What Are Generic Host Processes?

Discussion in 'Computer Support' started by Sam, Jun 9, 2004.

  1. Sam

    Sam Guest

    Well I know the relevant file is C:\WINNT\system32\svhost.exe. I keep
    getting messages from the Firewall, asking whether I should give it
    access to the Internet and Server privileges. Can anybody explain
    what this is all about? Thanks.
     
    Sam, Jun 9, 2004
    #1
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  2. Sam

    °Mike° Guest

    °Mike°, Jun 9, 2004
    #2
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  3. Sam

    Sam Guest

    Do you have to also let it act as a server? Thanks.
     
    Sam, Jun 9, 2004
    #3
  4. Sam

    Duane Arnold Guest

    Svchost is the messenger for the O/S. Svchost has many tasks and one of
    them is being the communication link between programs running between
    machines on the LAN and WAN (WAN being the Internet). Not only does the
    O/S use Svchost on its behalf to communicate but other programs such as
    malware can use Svchost on their behalf too.

    If Svchost is communicating to unknown remote IP(s), then one should be
    concerned and find out what is using the messenger and kill it instead of
    the messenger, because it's never Svchost the messenger that wants to
    communicate -- don't kill the messenger.

    So, one stops svchost from communicating for some reason (that is
    unknown) and then one turns around and allows svchost to communicate for
    some other reason. What happened to the reason one stopped svchost? It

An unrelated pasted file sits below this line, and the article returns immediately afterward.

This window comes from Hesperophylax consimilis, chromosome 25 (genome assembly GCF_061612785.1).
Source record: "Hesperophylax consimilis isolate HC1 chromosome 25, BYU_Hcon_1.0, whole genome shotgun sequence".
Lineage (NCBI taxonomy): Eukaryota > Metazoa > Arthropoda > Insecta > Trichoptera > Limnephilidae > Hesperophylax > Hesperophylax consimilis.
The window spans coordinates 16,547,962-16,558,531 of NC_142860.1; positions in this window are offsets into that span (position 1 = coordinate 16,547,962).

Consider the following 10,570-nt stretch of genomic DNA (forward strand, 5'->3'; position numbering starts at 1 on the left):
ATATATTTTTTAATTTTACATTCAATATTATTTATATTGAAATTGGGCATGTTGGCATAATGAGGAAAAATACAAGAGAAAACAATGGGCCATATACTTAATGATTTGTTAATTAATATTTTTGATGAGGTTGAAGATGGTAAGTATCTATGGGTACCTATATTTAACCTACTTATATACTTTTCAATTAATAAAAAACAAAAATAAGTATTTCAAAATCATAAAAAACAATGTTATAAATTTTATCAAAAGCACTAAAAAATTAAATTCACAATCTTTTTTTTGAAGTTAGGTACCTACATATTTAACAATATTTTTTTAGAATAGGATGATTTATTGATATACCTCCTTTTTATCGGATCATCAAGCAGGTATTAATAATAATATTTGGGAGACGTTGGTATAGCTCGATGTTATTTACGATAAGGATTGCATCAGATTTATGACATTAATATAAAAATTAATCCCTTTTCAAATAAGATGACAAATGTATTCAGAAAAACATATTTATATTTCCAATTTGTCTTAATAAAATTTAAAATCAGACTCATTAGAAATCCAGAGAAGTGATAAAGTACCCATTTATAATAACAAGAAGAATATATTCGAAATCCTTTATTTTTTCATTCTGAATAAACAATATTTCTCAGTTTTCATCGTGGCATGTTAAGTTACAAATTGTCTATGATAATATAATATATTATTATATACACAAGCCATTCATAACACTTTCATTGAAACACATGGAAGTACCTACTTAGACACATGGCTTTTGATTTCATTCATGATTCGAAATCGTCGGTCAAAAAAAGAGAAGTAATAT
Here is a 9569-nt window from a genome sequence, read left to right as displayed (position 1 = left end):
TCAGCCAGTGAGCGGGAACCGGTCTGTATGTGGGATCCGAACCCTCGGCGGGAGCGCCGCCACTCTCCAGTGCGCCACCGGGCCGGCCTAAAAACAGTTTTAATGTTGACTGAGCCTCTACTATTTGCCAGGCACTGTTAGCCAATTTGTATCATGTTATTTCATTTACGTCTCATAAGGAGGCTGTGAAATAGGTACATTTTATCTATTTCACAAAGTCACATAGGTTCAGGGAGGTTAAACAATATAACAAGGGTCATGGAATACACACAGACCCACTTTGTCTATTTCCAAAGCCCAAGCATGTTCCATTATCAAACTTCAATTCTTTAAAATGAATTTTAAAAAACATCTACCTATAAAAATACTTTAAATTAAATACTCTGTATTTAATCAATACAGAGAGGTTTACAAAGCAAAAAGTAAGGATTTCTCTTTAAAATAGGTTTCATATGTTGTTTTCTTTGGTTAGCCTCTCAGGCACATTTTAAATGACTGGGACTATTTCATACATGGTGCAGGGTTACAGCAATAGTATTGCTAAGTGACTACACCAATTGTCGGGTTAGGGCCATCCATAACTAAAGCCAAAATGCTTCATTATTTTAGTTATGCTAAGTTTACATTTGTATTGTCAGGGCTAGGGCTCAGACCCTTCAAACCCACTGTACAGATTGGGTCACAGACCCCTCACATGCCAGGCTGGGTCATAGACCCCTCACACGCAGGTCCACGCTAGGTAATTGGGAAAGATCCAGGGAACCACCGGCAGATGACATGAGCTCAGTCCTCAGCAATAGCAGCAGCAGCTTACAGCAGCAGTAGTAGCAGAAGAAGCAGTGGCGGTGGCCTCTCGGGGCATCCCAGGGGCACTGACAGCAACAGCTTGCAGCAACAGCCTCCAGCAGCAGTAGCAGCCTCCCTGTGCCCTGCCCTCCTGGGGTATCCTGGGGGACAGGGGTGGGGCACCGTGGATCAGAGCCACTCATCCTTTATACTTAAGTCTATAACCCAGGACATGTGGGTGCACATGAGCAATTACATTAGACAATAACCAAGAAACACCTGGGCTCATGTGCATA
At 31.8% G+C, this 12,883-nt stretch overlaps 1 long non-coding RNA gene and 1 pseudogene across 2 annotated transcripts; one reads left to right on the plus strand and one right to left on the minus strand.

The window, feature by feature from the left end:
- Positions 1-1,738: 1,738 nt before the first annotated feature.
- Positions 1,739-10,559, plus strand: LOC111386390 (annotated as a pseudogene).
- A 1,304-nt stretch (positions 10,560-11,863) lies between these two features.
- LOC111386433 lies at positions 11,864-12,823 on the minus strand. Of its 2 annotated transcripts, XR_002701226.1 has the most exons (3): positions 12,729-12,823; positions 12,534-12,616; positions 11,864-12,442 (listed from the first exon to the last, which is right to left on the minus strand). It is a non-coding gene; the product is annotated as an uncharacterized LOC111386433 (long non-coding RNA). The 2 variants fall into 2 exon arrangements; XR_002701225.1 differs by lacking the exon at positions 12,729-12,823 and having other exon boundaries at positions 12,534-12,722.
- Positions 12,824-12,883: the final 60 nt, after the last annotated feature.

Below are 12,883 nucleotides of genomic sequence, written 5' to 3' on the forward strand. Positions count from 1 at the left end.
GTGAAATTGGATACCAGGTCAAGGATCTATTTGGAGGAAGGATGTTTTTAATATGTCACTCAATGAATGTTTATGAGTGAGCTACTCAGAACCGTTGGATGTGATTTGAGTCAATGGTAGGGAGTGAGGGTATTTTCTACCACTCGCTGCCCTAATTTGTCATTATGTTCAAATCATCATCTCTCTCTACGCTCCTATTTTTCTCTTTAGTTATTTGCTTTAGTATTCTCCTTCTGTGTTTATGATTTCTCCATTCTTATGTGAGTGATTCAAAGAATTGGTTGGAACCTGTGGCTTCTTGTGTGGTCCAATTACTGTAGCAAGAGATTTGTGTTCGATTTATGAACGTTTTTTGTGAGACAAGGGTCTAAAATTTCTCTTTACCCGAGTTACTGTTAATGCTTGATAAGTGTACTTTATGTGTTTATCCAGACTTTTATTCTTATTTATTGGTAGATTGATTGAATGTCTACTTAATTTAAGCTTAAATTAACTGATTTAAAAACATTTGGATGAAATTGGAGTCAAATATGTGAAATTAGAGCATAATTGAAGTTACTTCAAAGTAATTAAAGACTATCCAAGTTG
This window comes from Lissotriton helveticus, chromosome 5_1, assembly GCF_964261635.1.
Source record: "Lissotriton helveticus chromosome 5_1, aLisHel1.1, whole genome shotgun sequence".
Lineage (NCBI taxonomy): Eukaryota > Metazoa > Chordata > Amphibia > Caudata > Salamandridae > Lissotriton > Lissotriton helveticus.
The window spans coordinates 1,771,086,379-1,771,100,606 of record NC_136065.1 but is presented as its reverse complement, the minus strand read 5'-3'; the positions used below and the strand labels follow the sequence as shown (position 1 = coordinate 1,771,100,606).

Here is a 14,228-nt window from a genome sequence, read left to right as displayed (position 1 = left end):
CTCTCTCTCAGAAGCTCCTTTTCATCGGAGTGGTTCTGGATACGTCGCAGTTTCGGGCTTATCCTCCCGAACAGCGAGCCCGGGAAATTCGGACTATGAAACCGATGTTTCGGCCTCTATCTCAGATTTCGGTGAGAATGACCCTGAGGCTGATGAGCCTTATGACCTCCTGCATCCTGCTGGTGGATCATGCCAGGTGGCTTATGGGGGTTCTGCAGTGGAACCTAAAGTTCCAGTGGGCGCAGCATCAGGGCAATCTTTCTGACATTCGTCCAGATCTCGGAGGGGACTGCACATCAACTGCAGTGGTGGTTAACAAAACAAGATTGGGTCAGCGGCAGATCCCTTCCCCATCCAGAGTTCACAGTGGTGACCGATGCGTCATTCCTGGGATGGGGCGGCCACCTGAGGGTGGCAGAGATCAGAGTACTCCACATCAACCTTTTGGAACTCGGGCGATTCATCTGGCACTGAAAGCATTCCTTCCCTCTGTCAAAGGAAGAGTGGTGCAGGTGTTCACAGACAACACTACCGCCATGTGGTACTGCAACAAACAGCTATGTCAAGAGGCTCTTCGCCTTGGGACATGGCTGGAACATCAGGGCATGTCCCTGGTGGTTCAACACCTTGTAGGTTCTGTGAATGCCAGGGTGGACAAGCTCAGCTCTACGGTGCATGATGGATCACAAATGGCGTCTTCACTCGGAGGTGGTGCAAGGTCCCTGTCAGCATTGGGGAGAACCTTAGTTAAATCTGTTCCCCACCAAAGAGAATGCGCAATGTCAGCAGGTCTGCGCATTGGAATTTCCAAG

did go anywhere and is still there on the machine.

    If svchost.exe is not running out of winnt\system32 or windows\system32
    on the NT based O/S, then it's a Trojan.

    You can use Active Ports (free) to determine inbound and outbound
    connections on a routine basis by running processes on the machine,
    because malware can easily circumvent and defeat any PFW solution. One
    can put a short-cut in the startup folder for Active Ports and it will
    give you a clear picture as to what is happening, since malware can beat
    any PFW solution at boot and be done before a PFW solution can even get
    on the TCP/IP and stop it.

    You can use Process Explorer (free) to look inside a running process and
    see what processes/programs are using the process.

    You're out there on the Internet and they have got to practice on someone
    and you're fair game.

    http://www.windowsecurity.com/articles/Hidden_Backdoors_Trojan_Horses_and
    _Rootkit_Tools_in_a_Windows_Environment.html

    You should *harden* the XP O/S to attack a little bit. The buck stops at
    the O/S and everything else is secondary to it.

    http://www.uksecurityonline.com/index5.php

    Duane :)
     
    Duane Arnold, Jun 9, 2004
    #4
  5. Sam

    °Mike° Guest

    You should allow it:

    DHCP...
    Protocol UPD
    Remote port = BOOTPS (67)
    Local port = BOOTPC (68)

    DNS...
    Protocol UDP
    Local port = DNS (53)

    HTTP...
    Protocol TCP
    Direction = Outbound
    Remote port = HTTP (80)

    HTTPS...
    Protocol TCP
    Direction = Outbound
    Remote port = HTTPS (443)

    Time Synchronizer...
    Protocol UDP
    Remote port = NTP (123)

    SSDP Discovery Services (1)...
    Protocol UDP
    Remote port = 1900

    SSDP Discovery Services (2)...
    Protocol UDP
    Local host = 239.255.255.250 (255.255.255.255)
    Local port = 1900

    SSDP Discovery Services (3)...
    Protocol TCP
    Direction = Outbound
    Remote port = 5000

    MS Remote Desktop
    Protocol TCP
    Direction = Outbound
    Remote port = RDP (3389)

    Generic Host Process LDAP
    Protocol TCP
    Direction = Outbound
    Remote port = LDAP (389)
     
    °Mike°, Jun 9, 2004
    #5
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